HAPPY BIRTHDAY DOUGIE!!!
As I type this, folks in Los Angeles are gearing up for The Runaways‘ premiere, but I didn’t want today to pass without paying tribute to one of the greatest lead guitar players in the world on his birthday. (In my opinion, at least.)
Dougie Needles has been spicing up The Blackhearts’ stew since… jeez, I think it was 1999 or 2000. I’ll have to ask the board to see if anyone remembers the exact year, but I know it was a long time ago. (I’ll edit this when I confirm.) His sound is distinctive, and all punk.
Here are a few of my favorite Dougie-fied Jett solos. This is by no means an exhaustive list.
1. Cherry Bomb
2. Change the World
4. Crimson and Clover
5. Joan and Dougie’s dueling guitars in “Everyday People” is my favorite part of their live shows:
Check out this cool interview Dougie did with Ultimate Guitar back in 2006, HERE. Here’s a few excerpts:
Ultimate-Guitar: How did you come to hook up with Joan Jett?
Dougie Needles: I was working at S.I.R. in NYC and a friend I worked with was Dee Dee Ramone’s guitar tech. Joan was playing a gig in Long Island where Dee Dee came up to play a song. My friend found out that night that Joan was looking for a guitar player. He gave out my number and I got a call a few days later to audition. They advised me by saying, ‘better learn two songs really good than three songs half-assed’. And then added ‘Oh and she doesn’t like any of that Eddie Van Halen shit!’ And I was like, ‘you know, I grew up learning these [Jett] songs’. So I pretty much knew the whole thing. It was a great audition as I ended up playing the whole set.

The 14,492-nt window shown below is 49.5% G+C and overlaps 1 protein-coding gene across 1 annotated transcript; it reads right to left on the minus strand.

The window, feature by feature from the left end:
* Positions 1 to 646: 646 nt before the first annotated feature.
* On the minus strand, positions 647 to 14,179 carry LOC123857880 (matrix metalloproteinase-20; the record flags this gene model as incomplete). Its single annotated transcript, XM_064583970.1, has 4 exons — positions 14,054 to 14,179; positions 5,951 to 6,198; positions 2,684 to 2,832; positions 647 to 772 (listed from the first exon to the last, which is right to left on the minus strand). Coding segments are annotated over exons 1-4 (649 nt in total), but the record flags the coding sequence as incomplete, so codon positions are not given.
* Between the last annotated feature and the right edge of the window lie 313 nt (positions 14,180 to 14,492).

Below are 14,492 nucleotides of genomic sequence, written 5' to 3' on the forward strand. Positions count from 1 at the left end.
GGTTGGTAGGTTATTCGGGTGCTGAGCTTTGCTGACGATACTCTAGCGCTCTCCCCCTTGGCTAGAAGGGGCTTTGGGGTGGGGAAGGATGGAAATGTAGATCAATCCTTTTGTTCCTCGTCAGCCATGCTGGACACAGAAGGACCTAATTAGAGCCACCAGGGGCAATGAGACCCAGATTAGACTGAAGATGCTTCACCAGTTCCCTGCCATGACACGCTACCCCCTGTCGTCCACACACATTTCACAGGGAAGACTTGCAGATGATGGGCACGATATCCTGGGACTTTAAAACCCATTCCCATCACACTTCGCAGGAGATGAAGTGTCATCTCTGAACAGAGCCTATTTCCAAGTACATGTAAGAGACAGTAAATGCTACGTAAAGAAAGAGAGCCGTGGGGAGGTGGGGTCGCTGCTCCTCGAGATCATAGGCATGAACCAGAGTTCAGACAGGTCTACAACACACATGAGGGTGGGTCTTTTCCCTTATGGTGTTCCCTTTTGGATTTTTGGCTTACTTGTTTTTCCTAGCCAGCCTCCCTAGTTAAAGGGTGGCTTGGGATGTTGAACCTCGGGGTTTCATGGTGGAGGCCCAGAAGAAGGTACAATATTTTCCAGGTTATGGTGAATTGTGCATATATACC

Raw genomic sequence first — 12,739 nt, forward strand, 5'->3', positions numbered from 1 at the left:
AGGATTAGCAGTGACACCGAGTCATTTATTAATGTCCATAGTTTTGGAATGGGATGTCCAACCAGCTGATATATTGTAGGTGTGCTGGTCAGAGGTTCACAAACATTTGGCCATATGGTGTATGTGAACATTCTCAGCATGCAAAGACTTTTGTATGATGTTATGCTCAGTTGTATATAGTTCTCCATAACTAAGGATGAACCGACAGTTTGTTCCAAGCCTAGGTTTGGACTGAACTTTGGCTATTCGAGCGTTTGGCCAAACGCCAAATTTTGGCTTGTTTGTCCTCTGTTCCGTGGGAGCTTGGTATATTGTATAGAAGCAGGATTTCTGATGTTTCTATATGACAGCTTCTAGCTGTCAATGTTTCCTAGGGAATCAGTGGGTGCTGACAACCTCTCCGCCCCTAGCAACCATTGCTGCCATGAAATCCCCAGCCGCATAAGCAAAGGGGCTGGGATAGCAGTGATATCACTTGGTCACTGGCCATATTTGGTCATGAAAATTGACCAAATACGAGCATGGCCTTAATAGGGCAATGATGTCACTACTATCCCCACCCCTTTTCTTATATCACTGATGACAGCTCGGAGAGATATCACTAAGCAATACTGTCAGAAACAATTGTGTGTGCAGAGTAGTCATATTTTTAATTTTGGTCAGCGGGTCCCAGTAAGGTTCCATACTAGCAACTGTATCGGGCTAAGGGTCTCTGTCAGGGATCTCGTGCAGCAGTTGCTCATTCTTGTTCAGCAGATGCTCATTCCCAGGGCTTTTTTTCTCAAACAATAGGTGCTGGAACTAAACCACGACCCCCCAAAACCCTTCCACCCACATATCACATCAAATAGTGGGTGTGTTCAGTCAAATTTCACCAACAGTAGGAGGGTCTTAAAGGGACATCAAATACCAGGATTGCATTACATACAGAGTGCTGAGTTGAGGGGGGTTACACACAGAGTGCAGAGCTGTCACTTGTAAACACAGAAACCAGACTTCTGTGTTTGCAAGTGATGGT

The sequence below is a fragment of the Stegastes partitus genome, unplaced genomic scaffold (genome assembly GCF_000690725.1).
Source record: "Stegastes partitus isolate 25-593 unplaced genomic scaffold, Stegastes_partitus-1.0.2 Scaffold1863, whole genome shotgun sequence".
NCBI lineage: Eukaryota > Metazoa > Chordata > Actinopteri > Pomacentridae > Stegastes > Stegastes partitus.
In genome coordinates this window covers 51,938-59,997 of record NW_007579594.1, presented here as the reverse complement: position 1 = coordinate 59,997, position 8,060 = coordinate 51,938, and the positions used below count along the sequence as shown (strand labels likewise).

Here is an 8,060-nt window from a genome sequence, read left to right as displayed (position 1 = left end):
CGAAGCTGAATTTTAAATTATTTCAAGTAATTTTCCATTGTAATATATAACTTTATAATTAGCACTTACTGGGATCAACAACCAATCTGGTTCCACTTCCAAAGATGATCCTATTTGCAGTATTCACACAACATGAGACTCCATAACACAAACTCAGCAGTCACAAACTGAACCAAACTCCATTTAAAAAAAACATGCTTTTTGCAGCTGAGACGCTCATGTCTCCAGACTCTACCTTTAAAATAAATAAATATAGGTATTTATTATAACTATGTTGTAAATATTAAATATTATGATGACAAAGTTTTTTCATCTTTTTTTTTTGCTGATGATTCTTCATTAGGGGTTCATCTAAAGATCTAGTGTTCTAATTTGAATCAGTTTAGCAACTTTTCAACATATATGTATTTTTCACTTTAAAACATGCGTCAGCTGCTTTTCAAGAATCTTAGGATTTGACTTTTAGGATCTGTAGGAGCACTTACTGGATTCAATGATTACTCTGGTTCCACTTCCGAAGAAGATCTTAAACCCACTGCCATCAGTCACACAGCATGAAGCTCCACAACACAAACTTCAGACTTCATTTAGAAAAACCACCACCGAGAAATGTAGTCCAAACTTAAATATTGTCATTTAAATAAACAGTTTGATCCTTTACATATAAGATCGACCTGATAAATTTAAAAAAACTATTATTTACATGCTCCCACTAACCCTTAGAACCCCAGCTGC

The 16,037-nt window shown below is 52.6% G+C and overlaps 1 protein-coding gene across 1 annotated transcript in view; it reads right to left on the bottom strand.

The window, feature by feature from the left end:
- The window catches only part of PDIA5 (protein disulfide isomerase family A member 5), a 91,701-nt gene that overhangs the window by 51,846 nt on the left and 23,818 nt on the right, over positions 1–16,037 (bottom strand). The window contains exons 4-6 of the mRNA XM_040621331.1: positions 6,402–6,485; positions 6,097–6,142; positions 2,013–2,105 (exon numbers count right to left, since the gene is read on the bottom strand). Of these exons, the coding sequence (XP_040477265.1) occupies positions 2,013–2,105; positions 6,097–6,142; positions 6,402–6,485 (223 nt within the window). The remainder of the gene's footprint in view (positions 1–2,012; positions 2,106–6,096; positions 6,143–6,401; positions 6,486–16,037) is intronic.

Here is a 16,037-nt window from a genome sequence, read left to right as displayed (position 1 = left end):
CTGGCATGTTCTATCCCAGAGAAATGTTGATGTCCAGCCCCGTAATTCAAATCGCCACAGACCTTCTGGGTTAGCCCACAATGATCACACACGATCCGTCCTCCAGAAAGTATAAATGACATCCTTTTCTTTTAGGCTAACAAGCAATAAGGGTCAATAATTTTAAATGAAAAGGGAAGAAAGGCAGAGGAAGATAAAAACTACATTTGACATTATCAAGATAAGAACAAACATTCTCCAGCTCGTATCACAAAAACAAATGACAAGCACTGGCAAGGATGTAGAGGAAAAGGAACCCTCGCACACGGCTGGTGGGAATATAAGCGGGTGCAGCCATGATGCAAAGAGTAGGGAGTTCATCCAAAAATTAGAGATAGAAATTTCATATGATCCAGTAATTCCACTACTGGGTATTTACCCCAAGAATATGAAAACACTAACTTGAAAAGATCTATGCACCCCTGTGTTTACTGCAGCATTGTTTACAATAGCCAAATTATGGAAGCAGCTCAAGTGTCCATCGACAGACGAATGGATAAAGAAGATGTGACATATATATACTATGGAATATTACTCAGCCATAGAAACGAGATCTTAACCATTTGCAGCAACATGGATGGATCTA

You grew up on a diet of The Who, The Ramones and The Clash, how much of that and in what ways have these influences shaped your guitar playing and approach to music?
Yeah, they had a huge influence. Pete Townshend was the one who made me want to play guitar, Joe Strummer and Johnny Ramone made me want to play punk rock guitar. But there were others. Chuck Berry taught me the concept of what some people (maybe like heavy metal guitarists) might call simple or boring solos, but I think those are the best solos. I learned from all of them that it’s a lot harder than it sounds or looks. But it starts with taking your influences and putting your style on top of them.
Let’s talk gear, what did you use for the recording of Sinner?
My main guitar was a ’56 Gibson Les Paul Jr through a Marshall JCM900 and a Marshall cabinet. I have a Tremelo, a Delay and a Wah Pedal. I used the Wah and Delay on the track ‘Fetish’. When it comes to the live stage, it’s the same gear I use in the studio, except I use the Tremelo pedal in the end of ‘Crimson.’
How does it feel to be working with an artist the caliber of Jett and one whom is one of the elders of the punk rock scene?
First off, I don’t think of her as an elder, just a fellow band mate and one of the best and most professional musicians I’ve ever seen. Joan is a sweetheart and she made me feel real comfortable. She’s like, ‘take your time, whenever you’re ready’. I’ve played in a lot of other bands, crappy little New York bands that had two guitarists and I’ve never played with a guitar player that was like her where we work so well together. Mainly it’s a blast to play with her and I think we play off each other really well. I’ve never played with a better guitar player.
Also check out Dougie’s side project, The Public Offenders.